It's My Summer: Reflections of a Camp Counselor

I have the best summer job in the world.

No, I didn’t land an internship at some major company in New York City or an apprenticeship in DC that will jumpstart my future career. I am not working at a law firm or shadowing a surgeon. I am a camp counselor.

I have spent every summer for the past 13 years at a day camp. I was a camper for seven summers, and this year will mark my sixth on staff. I feel like the luckiest person in the world.

When I tell people what I’ve just told you, about how much I love my job and how, at least right now, I don’t want to be looking for other things to do, they usually say something about “glorified babysitting” and then tell me how their summer job launched their career and changed the course of their young adulthood.

But there’s something they’re not able to understand.

 

Camp is where I learned to be a leader, where I came out of my shell, where I was nurtured, believed in, and encouraged. Camp is what got me interested in theatre, what taught me that I liked being on and around the stage. Camp is where I made some of my best friends, where I have gained confidence in myself. Camp is where, in third grade, I had my first successful sleepover (though we are a day camp, we celebrate each four-week session with a camp-wide overnight), thanks to the love and patience of the staff who sat and told me stories until I fell asleep. Camp is where I learned about compassion and empathy, where--through the special-needs inclusion program--I saw that all people are people no matter what.

 

Emma and Sheri Gross, Camp Director

 

So, for the past six summers, I have had the honor of helping other children learn those lessons. I feel lucky to give back to a place that changed who I am and who I want to become. We camp counselors don’t babysit, we teach and nurture and love. We are a performing arts camp that isn’t just about theatre--it’s about what this basic foundation in the arts can do for each child as a person. We work to create an environment in which every camper feels safe, valued, and loved. Then, the fun comes in--we think out of the box, we aren’t afraid to make fools of ourselves, we jump and dance around on stage. When we are teaching lyrics to a song, we’re also really teaching kids the importance of working together on something bigger and greater than themselves. When we’re working on helping kids paint the set for their show, we’re also showing them the satisfaction that comes from working hard on something that is all your own. When we counselors get up on stage and perform wacky skits in absurd costumes, we remind our campers that there is fun to be had in being fearless.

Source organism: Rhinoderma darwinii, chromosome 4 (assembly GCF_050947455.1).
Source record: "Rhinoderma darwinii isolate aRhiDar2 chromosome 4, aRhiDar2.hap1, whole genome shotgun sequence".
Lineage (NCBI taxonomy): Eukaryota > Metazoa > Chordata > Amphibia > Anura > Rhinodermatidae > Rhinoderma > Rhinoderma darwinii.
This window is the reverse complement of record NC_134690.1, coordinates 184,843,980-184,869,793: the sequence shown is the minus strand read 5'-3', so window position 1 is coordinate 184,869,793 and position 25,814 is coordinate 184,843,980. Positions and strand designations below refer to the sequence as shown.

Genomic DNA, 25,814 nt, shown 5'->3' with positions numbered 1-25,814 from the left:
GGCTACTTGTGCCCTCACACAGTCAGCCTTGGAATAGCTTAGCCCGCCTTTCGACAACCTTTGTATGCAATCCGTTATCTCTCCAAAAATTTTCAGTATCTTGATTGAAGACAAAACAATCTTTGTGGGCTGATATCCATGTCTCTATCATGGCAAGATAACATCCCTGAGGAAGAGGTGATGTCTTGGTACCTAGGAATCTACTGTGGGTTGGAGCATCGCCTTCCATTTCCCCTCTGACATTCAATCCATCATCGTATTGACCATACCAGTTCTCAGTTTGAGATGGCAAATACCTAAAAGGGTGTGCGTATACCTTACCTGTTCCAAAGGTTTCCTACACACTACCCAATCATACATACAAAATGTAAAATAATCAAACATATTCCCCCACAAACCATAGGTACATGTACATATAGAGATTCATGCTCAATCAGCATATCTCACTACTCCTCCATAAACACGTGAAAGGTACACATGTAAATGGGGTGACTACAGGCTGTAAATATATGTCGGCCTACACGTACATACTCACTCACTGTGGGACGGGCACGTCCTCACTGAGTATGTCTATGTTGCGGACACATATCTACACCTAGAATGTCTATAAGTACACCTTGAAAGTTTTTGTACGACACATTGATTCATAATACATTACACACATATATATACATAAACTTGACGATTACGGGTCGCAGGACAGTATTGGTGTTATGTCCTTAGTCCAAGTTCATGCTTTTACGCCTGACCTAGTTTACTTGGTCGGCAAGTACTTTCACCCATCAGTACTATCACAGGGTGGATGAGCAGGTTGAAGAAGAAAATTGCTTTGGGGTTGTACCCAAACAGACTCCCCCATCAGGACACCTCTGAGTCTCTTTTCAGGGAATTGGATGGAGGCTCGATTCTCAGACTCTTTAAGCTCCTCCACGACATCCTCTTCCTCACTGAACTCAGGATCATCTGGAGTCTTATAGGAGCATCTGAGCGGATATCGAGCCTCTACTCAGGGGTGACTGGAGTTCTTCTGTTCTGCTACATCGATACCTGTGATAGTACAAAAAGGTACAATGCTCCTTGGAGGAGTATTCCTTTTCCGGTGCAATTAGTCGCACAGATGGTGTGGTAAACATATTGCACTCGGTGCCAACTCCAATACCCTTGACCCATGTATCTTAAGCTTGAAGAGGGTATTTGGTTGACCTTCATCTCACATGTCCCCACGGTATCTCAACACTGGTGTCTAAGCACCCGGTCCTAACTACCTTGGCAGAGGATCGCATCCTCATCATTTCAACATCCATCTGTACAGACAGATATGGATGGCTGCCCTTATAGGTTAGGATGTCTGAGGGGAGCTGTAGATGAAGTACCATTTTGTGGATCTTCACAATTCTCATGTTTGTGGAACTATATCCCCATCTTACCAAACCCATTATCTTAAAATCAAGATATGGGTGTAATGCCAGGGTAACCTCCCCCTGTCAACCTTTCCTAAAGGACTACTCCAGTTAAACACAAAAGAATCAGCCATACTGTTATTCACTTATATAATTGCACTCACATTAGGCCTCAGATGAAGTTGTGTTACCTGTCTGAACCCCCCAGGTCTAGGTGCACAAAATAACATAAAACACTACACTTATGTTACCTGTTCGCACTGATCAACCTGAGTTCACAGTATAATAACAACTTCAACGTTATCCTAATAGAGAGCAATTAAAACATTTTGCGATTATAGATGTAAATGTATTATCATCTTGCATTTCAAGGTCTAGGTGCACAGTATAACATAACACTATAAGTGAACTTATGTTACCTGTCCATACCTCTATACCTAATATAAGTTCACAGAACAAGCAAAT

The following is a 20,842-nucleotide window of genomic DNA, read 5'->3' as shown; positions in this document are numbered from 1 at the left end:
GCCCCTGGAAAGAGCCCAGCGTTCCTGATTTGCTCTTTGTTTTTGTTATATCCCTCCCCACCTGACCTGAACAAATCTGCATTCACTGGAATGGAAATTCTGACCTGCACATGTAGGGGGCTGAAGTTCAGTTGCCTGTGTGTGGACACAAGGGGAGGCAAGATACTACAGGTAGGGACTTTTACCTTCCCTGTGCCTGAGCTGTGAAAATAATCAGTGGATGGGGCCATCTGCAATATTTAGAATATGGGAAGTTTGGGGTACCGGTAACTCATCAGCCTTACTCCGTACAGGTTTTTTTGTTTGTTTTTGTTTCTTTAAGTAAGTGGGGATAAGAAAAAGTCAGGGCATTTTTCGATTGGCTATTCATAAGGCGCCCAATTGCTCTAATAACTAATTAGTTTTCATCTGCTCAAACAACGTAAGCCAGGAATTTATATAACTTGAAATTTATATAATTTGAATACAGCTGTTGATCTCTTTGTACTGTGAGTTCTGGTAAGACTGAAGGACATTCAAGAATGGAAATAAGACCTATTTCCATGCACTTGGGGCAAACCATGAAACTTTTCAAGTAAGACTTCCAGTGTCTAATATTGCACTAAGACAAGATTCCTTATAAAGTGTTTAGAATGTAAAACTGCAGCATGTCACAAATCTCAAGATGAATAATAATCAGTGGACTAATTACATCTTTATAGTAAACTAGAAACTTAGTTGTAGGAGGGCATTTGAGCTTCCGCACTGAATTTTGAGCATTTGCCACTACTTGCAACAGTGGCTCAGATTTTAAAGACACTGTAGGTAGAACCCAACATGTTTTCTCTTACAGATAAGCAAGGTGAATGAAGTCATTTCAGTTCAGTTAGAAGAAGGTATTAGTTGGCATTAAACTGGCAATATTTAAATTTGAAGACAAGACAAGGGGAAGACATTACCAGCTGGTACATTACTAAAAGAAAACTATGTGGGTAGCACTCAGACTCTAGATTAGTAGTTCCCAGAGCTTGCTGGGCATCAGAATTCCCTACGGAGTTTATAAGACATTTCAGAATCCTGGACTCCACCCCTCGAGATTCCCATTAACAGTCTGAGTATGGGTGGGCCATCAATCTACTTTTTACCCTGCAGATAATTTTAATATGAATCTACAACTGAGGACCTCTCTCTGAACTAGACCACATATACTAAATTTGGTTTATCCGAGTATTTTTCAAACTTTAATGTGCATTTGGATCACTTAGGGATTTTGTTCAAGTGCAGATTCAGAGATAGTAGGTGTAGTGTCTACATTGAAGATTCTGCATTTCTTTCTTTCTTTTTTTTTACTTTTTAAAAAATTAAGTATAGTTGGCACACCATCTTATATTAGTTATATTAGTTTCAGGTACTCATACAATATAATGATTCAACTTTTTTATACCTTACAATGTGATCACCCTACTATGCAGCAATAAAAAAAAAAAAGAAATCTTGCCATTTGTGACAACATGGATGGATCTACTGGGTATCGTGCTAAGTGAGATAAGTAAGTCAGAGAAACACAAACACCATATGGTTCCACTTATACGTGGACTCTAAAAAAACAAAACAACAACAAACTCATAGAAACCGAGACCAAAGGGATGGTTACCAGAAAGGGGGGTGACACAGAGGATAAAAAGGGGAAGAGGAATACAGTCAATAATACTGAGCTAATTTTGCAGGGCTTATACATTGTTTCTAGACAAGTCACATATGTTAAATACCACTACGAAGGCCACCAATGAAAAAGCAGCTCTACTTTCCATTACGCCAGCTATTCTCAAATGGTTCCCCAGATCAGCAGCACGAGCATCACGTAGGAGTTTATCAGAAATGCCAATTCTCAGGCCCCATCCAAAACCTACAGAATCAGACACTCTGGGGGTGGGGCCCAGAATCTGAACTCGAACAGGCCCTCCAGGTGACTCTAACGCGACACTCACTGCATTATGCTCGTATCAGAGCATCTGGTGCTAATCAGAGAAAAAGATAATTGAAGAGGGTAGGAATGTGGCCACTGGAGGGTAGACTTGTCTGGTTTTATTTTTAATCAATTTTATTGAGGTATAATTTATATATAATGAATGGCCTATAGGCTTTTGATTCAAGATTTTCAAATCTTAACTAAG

Emma and fellow staff members and friends at a camp performance

 

I have watched as the shyest camper, the one who (like me) can’t leave her parents on the first day, makes her first friend at lunch. I have watched as she learns to sing her solo on stage with a smile and as, then, she returns summer after summer. I have watched as a camper jumps into the deep end for the first time, leads her color war team to victory, and takes the hand of a new friend and shows her the ropes.

So, every winter, when my friends start to apply for internships, I call up my camp director and sign on for another summer.

In no way do I mean to devalue the power of internships (especially since, in the not so distant future and when the time is right, I will probably be scrambling for one myself). They are powerful career-builders, networking tools, and chances to get your feet wet in whatever field you choose--but there’s something magical about camp, and I’m not ready to give that magic up just yet.

In just 63 days (yes, we counselors have been group-texting a countdown since last August), I will set out on another summer of crazy costumes, scavenger hunts, sing-a-longs, and spontaneous camp-wide dance parties. Another summer of jumping into the pool, delving into creativity, and making memories. And I wouldn’t have it any other way.